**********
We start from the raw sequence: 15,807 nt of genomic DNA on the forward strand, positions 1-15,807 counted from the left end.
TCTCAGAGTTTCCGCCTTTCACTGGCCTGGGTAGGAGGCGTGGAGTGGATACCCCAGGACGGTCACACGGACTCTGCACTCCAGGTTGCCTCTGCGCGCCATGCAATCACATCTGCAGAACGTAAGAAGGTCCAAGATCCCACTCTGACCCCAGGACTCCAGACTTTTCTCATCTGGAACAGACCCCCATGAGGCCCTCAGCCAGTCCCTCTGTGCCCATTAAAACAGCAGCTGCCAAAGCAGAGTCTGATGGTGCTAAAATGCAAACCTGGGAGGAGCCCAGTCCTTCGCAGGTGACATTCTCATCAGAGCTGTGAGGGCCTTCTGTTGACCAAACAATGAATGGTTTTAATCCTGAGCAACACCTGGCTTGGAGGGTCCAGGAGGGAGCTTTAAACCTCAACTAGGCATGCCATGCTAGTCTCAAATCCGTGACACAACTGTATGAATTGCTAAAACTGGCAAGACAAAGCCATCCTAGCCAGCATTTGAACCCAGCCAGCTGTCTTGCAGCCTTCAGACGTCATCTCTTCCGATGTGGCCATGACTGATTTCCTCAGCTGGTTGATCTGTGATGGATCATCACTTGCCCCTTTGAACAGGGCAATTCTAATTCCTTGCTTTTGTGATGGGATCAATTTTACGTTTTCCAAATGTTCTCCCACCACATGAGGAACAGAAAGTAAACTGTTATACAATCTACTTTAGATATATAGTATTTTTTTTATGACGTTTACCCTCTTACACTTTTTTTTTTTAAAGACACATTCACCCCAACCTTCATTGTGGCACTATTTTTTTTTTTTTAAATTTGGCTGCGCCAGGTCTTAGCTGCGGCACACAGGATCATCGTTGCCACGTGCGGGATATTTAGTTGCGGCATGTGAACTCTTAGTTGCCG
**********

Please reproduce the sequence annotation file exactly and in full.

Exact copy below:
We start from the raw sequence: 15,807 nt of genomic DNA on the forward strand, positions 1-15,807 counted from the left end.
TCTCAGAGTTTCCGCCTTTCACTGGCCTGGGTAGGAGGCGTGGAGTGGATACCCCAGGACGGTCACACGGACTCTGCACTCCAGGTTGCCTCTGCGCGCCATGCAATCACATCTGCAGAACGTAAGAAGGTCCAAGATCCCACTCTGACCCCAGGACTCCAGACTTTTCTCATCTGGAACAGACCCCCATGAGGCCCTCAGCCAGTCCCTCTGTGCCCATTAAAACAGCAGCTGCCAAAGCAGAGTCTGATGGTGCTAAAATGCAAACCTGGGAGGAGCCCAGTCCTTCGCAGGTGACATTCTCATCAGAGCTGTGAGGGCCTTCTGTTGACCAAACAATGAATGGTTTTAATCCTGAGCAACACCTGGCTTGGAGGGTCCAGGAGGGAGCTTTAAACCTCAACTAGGCATGCCATGCTAGTCTCAAATCCGTGACACAACTGTATGAATTGCTAAAACTGGCAAGACAAAGCCATCCTAGCCAGCATTTGAACCCAGCCAGCTGTCTTGCAGCCTTCAGACGTCATCTCTTCCGATGTGGCCATGACTGATTTCCTCAGCTGGTTGATCTGTGATGGATCATCACTTGCCCCTTTGAACAGGGCAATTCTAATTCCTTGCTTTTGTGATGGGATCAATTTTACGTTTTCCAAATGTTCTCCCACCACATGAGGAACAGAAAGTAAACTGTTATACAATCTACTTTAGATATATAGTATTTTTTTTATGACGTTTACCCTCTTACACTTTTTTTTTTTAAAGACACATTCACCCCAACCTTCATTGTGGCACTATTTTTTTTTTTTTAAATTTGGCTGCGCCAGGTCTTAGCTGCGGCACACAGGATCATCGTTGCCACGTGCGGGATATTTAGTTGCGGCATGTGAACTCTTAGTTGCCG